Tuesday, March 29, 2011
Sunday Times (27 Mar 2011)
"Animal Fighters" Features CWS' Fareena!
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Monday, March 28, 2011
From the news we love department comes this beautiful tale of redemption for a deaf puppy from Ireland.
8-week-old springer spaniel Alice was taken in by an animal rescue center after she was abandoned. Shelter staff were soon aware that the dog they cared for could be difficult to re-home due to the fact that she was completely deaf.
In a fortuitous turn of events, a deaf couple happend to be looking for a dog and visited the Blue Cross Animal Adoption center where Alice was being held. After a brief meeting, Marie Williams and Mark Morgan agreed that Alice needed to come home with them.
Now that she’s settled into her new home, Mark and Marie are taking turns teaching Alice sign language.
Shelter manager Julie Stone said, “Alice is such a loving and responsive dog and she proves that with a bit of time and effort, a deaf dog can be trained and become a wonderful pet. It was amazing to see how Marie, Mark and their children immediately bonded with Alice and how they knew just how to get her attention. They are a brilliant match and Alice has found the perfect home where I know she will get the love she deserves.”
Tami Akanuma, 83, holds her Shih-tzu dog 'Babu' at an evacuation centre in Miyako, northern Japan. -- PHOTO: AP
Mar 28, 2011
Dog saves owner from tsunami
MIYAKO (Iwate) - BABU does not normally like going for walks, but when the 12-year-old shih tzu insisted on going for one soon after the March 11 earthquake, her owner, Tami Akanuma, suspected something was amiss.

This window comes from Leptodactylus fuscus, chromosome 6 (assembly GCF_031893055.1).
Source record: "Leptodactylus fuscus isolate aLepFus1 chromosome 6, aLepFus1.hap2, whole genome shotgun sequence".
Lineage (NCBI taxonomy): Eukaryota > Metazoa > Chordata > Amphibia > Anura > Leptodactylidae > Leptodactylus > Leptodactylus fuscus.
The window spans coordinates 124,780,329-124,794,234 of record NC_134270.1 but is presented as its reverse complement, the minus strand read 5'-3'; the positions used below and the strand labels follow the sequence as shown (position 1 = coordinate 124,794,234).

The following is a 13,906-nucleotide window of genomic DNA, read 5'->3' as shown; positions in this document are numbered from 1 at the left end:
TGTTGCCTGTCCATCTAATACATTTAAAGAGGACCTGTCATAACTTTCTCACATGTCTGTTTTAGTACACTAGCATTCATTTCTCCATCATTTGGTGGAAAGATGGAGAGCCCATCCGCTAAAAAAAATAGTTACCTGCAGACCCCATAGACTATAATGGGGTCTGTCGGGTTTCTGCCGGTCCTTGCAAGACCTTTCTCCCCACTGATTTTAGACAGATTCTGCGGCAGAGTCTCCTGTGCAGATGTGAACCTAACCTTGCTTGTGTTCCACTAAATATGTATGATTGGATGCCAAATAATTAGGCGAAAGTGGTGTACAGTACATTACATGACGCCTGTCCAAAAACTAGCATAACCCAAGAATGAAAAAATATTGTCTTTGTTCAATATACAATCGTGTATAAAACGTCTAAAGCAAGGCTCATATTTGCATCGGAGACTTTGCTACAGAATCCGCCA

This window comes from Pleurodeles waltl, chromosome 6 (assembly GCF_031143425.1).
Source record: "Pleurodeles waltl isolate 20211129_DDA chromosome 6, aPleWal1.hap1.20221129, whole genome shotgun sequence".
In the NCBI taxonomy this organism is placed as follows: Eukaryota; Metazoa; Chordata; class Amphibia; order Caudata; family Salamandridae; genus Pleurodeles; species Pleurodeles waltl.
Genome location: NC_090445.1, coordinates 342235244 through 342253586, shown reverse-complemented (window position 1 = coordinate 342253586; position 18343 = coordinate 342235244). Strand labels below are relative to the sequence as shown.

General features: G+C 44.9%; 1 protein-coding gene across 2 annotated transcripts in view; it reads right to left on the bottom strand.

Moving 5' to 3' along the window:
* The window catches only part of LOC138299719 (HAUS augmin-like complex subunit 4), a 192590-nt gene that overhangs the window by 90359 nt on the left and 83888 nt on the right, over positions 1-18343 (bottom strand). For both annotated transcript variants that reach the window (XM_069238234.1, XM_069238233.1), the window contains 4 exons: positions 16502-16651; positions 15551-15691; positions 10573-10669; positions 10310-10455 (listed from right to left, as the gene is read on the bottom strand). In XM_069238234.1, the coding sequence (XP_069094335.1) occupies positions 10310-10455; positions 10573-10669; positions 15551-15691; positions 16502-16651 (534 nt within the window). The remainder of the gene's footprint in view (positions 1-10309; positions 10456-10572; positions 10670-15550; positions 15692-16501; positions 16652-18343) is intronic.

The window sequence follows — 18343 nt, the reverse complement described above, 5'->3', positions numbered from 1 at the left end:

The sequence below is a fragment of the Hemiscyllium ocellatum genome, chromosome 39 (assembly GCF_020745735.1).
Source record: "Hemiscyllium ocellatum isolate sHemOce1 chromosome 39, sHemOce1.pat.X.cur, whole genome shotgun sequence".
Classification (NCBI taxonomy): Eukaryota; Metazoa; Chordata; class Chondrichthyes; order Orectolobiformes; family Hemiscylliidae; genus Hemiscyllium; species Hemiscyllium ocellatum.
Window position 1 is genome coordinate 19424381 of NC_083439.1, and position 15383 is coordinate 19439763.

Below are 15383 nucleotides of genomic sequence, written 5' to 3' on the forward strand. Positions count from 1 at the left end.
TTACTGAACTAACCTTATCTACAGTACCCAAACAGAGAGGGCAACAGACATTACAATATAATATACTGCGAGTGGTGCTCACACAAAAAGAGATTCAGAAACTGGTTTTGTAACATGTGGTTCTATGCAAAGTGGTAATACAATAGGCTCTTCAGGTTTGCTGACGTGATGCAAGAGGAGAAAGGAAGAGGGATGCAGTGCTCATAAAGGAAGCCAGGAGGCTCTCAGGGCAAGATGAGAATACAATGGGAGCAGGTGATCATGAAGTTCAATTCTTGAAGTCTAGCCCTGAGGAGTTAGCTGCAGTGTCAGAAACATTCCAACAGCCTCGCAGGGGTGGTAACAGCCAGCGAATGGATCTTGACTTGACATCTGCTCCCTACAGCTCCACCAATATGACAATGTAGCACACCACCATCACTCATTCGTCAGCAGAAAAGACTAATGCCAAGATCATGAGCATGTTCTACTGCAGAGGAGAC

And when Babu stubbornly headed for a nearby hill rather than taking their usual route in the coastal city of Miyako, Mrs Akanuma decided to follow along. Doing so may have saved Mrs Akanuma's life: Minutes after climbing the hill, a devastating tsunami slammed into the town, flattening the district of Taro-Kawamukai where they lived about 200m from the coast.
'Babu might have sensed a tsunami was coming,' said Mrs Akanuma, 83. Mrs Akanuma was relaxing in her living room when the quake struck off the Tohoku coast. The lights went out and Babu started scampering around the room, whimpering loudly and madly wagging her tail.
'It's a bit early for a walk,' Mrs Akanuma thought, but she put Babu on her leash anyway. While they were in the entrance to Mrs Akanuma's home, a warning that a huge tsunami was heading for the Pacific coast was broadcast over the town's community speaker system.
Mrs Akanuma experienced the 1933 Showa Sanriku quake, which triggered a tsunami that left more than 900 people dead or missing in the Taro district. Her memories of that disaster meant they only had one option. 'We need to evacuate,' Mrs Akanuma recalled thinking.
As soon as she opened the door, Babu frantically ran outside and headed toward a nearby hill - the opposite direction they usually go for a walk. When Mrs Akanuma's pace slackened, Babu would look back, seemingly urging her owner to walk faster. When Mrs Akanuma caught up, Babu would bound ahead again, straining at her leash. This game of hurry-up-and-catch-me continued over and over. When Mrs Akanuma finally took a breather, she had climbed the hill where an evacuation centre is located about one kilometre from her home. -- YOMIURI SHIMBUN/ANN
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